Islam and Print in South Asia Workshop at the British Library – Part One

By Galia Umansky|September 26, 2018|Uncategorized|0 comments

Alia Carter

The Two Centuries of Indian Print project is proud to host a two part workshop being held at the British Library on “Islam and Print in South Asia”.

Part one of this two part workshop will be on Friday 28th September.

The emergence of print in South Asia has been understood as a transformative moment for Islam in the Subcontinent, heralding a period of revival and reform from the eighteenth to the twentieth century. According to historians such as Francis Robinson, Barbara Metcalfe, Brannon Ingram and others, the introduction of print in the early eighteenth century enlarged and popularised the discursive space of religious authority and encouraged a more local and spatial understanding of religious identity.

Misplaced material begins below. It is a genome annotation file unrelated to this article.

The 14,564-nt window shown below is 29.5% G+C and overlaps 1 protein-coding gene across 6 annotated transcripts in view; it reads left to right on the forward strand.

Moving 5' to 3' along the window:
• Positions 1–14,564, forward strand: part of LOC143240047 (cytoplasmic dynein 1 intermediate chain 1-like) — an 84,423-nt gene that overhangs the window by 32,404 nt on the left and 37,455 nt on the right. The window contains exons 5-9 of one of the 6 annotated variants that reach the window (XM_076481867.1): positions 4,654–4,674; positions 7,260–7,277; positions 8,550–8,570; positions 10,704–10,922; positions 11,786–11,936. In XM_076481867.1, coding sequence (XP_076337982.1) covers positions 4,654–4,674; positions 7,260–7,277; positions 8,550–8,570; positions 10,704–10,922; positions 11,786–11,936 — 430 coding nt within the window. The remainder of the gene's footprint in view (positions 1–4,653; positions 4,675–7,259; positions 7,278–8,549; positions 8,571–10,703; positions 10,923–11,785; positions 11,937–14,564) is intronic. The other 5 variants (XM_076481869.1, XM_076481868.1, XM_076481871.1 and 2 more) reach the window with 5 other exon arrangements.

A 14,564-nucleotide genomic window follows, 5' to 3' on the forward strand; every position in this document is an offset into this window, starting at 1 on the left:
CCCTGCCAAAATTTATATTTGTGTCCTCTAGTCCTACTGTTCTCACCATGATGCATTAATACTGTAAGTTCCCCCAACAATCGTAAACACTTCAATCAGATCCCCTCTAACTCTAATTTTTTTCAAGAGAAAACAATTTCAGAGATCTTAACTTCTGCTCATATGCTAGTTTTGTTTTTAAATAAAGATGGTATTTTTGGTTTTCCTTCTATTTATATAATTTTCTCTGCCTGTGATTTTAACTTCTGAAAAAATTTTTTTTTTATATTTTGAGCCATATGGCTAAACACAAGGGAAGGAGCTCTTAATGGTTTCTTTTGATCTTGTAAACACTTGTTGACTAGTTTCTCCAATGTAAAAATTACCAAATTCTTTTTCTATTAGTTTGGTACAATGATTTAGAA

However, the discussions on Islam and print in South Asia to date have focused predominantly on Urdu printed texts, on matters of Islamic jurisprudence, ‘ulama or elite individuals and groups, and Islam’s relationship to Hinduism, colonialism and nationalism.

Both workshops will widen the scope of earlier scholarship to focus on texts on a range of matters, in different vernaculars, not limited to, but including: Urdu, Arabic, Persian, Dobhashi (Bangla Musulmani), Muslim Mapilla, Sindhi and Pashto.

The panels for the first workshop on Friday 28th September will be on:

  • Arabic printing in India, translation, and the transregional reach of print between the Middle East and South Asia;
  • Print and Multilingual religious expression in South Asian Islam;
  • Interactions between the Persianate and the vernacular in print;
  • Print and Performance: Theatre and Music in 19th century print culture.

The full programme and abstracts can be found here and here.

The workshops will be held at the British Library in the Dickens Room, Knowledge Centre.

To book a place on the 28th Sept workshop, please register on Eventbrite:

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